The rise of the digital coworker [Q&A]

Artificial intelligence

Talent shortages are affecting many industries at the moment and increasingly enterprises are turning to technologies like robotic process automation (RPA) to fill the gaps.

Now there's a new alternative in the form of the 'digital coworker', designed to work seamlessly alongside a company's human workforce. We spoke to Chaz Perera, CEO and co-founder of Roots Automation, to discover more about this latest innovation.

BN: What is a digital coworker?

CP: We combine machine intelligence and human ingenuity to create intelligent digital coworkers, providing organizations with AI-powered, digitized employees that can think, read and intuit like people.

Digital coworkers dramatically improve efficiency and increase capacity within stretched insurance companies by providing business leaders a turn-key, experienced worker in digital form to support their daily operations.

We serve midmarket and enterprise companies at all stages of the insurance value chain (e.g., MGAs, Brokers, Carriers, TPAs, etc.) across the US, UK, and English speaking Canada.

An example of a digital coworker is Roxanne, our claims assistant digital coworker, who can among other things:

  • Transact across all stages of the claims process (from FNOL to subrogation)
  • Read and understand data held within insurance and medical documents, emails, forms, systems, etc.
  • Make decisions around some aspects of reserving and making payments
  • Classify, index, extract and relay claims data and time-sensitive information to people or into systems
  • Request additional information from policyholders, claimants, brokers/agents as needed

BN: Can the technology cope with unstructured as well as structured data?

CP: The digital coworker was designed with insurance in mind, by insurance leaders. Digital coworkers are pre-trained to understand and interact with structured and unstructured documents commonly found in insurance -- such as insurance applications, medical bills, or claims-related legal documents.

Our AI-first approach allows digital coworkers to analyze, understand, make decisions, execute work and learn like a person doing the same task. Further, they federate this learning across our entire customer network -- when one digital coworker learns something, they all do.

BN: What role does artificial intelligence play?

CP: Digital coworkers leverage an array of AI/ML to effectively operate. Core to all of this is our patented 'Human in the Loop' that actively learns from our customers' employees (the experts) and shares that knowledge with other digital coworkers.

  1.  The Cognitive Engine -- the 'brain' of the digital coworker -- contains a deep corpus of insurance language, documents, data, systems, and process knowledge that continually evolves and expands​.
  2.  Digital Vision -- the 'eyes' of the digital coworker -- which can identify and interact with objects on a computer screen such as buttons, icons, data entry fields, etc. dynamically -- meaning, should the screen object change, move, or disappear, the digital coworker will find it without needing its core logic updated.
  3.  Collaboration and Communication -- the 'mouth and ears' of the digital coworker -- which uses Natural Language Processing to interact with and learn from human colleagues in real-time.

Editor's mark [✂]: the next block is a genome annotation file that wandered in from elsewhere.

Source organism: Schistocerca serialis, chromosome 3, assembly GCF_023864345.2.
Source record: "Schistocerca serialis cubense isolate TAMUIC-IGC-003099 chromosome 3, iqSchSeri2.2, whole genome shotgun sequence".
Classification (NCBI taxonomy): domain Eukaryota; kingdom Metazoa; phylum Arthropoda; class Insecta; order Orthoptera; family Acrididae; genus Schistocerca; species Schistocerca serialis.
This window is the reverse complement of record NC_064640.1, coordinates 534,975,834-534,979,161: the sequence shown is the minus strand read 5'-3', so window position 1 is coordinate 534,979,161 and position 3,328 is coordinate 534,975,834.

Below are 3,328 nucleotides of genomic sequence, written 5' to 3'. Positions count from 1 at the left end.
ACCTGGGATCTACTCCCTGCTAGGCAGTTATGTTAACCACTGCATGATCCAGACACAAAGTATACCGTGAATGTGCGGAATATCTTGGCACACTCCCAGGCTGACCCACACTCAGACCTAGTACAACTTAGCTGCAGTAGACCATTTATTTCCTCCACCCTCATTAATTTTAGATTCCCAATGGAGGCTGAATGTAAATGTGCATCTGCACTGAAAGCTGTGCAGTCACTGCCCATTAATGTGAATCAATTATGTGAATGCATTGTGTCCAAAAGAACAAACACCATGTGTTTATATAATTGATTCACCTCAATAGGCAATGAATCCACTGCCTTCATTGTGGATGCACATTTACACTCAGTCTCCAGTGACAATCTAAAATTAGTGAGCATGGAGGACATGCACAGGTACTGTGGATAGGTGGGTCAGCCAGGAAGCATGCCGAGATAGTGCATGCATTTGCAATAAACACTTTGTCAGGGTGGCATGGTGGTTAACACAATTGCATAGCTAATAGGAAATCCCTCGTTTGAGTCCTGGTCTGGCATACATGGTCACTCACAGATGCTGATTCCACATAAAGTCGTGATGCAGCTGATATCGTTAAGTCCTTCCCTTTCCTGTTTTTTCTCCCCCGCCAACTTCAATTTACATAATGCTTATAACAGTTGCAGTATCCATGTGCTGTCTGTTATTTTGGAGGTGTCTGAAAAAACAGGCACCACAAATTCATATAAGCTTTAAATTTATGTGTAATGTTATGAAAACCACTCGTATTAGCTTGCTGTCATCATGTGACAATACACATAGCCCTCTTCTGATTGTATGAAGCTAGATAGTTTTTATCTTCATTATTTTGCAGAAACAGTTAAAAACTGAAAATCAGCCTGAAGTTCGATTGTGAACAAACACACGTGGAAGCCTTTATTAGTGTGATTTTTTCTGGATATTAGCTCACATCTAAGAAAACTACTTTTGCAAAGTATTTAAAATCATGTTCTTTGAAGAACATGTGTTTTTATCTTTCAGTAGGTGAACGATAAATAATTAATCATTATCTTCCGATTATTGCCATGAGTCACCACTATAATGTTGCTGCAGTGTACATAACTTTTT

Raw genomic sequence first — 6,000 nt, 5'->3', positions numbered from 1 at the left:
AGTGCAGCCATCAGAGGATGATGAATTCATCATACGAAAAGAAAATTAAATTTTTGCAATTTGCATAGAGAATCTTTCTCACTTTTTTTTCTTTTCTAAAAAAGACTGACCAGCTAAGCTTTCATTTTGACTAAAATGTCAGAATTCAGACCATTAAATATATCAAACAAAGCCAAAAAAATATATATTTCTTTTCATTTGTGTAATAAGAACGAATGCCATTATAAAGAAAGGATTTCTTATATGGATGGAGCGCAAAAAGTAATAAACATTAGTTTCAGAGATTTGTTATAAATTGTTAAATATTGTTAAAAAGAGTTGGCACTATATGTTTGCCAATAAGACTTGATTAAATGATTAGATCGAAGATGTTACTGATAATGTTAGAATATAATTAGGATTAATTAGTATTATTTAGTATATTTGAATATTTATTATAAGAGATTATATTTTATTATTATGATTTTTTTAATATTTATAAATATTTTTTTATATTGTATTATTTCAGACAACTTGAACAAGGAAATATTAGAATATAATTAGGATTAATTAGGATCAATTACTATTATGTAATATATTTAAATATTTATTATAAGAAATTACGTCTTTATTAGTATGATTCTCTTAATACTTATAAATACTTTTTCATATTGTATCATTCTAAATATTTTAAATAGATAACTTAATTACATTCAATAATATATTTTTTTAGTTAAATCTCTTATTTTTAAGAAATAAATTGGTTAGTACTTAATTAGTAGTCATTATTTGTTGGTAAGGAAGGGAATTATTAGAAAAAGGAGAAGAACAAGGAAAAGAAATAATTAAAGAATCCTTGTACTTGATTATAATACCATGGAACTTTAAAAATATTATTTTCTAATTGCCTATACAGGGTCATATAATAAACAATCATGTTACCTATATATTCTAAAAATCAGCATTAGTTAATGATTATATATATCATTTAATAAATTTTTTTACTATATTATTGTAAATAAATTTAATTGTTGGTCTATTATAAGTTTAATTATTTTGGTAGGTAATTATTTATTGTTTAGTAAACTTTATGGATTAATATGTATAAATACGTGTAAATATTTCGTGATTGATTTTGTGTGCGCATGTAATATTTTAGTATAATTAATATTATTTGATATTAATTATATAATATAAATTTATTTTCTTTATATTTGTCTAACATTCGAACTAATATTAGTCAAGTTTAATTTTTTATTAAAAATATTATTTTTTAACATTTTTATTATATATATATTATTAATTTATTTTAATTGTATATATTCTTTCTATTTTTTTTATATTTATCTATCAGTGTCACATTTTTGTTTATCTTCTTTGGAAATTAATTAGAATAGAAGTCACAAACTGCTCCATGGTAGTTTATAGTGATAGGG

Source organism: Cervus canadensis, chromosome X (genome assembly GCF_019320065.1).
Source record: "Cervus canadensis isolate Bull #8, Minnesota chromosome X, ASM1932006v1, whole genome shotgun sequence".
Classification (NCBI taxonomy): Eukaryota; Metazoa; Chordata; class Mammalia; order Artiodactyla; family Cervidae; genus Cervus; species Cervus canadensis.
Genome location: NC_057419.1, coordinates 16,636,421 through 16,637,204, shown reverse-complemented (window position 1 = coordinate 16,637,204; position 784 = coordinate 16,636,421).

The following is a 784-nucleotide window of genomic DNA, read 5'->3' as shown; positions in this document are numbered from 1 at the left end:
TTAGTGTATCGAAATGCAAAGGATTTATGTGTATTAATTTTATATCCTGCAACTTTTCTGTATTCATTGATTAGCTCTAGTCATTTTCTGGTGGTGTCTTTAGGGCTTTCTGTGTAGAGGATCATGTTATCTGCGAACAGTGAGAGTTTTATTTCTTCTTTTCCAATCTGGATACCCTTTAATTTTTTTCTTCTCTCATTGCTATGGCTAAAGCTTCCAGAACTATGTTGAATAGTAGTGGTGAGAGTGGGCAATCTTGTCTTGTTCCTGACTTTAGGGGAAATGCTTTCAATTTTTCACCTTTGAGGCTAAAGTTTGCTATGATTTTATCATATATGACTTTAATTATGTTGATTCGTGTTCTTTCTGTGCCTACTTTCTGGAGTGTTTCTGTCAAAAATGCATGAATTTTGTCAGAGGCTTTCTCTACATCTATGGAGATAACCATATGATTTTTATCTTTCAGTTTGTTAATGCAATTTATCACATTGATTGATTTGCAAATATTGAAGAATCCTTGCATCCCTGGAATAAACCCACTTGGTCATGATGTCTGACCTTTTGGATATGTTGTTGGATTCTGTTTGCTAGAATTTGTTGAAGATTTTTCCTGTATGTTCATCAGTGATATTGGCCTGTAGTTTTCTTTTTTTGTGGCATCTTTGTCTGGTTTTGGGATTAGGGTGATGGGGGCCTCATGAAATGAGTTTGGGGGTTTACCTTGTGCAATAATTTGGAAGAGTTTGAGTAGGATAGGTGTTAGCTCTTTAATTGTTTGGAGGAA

BN: How can digital coworkers improve job satisfaction for the human workforce?

CP: Acquiring talent is hard. The insurance industry, for example, has maintained a 10 percent vacancy rate, and its year-over-year cost to onboard talent is 20 percent higher than planned. So it's imperative that you create the right working environment for the people you have to ensure you can retain them.

Driving higher rates of job satisfaction is directly tied to firstly your perception of your manager; and secondly ensuring your daily activities are focused on the things that leverage your intellect.

While a digital coworker cannot solve the former, it can solve for the latter. Today, talent is too often focused on the wrong things. The average insurance professional, for example, spends 60 percent of their day on non-value add, low complexity tasks.

If you could harness their energy to engaging with the customer, understanding the edges of a risk, or challenging the merits of a claim, improvements in job satisfaction will occur.

Our digital coworkers are trained on the completion of these low complexity insurance activities. For example, our ML models are trained to recognize the activities that humans tend to gloss over because it's underwhelming yet critical, and the digital coworkers either surface these to the appropriate people with the relevant context, or they action the items themselves. An example: Some claims correspondence contain language from attorneys or doctors that if not acted on within a short window, leaves the carrier on the hook for unwarranted claim costs. Claims professionals miss these items 25 percent of the time.

Digital coworkers dramatically improve efficiency and increase capacity within stretched insurance operations teams by providing business leaders a holistic set of advanced tools to effectively automate core aspects of insurance operations.

BN: You're currently targeting the insurance sector, do you see a wider application in other industries?

CP: Our critical focus is on ensuring our digital coworkers can operate across the major use cases for insurance.

Once we have scaled within insurance effectively, we will consider expanding into new sectors.

Photo Credit: Pixelbliss/Shutterstock

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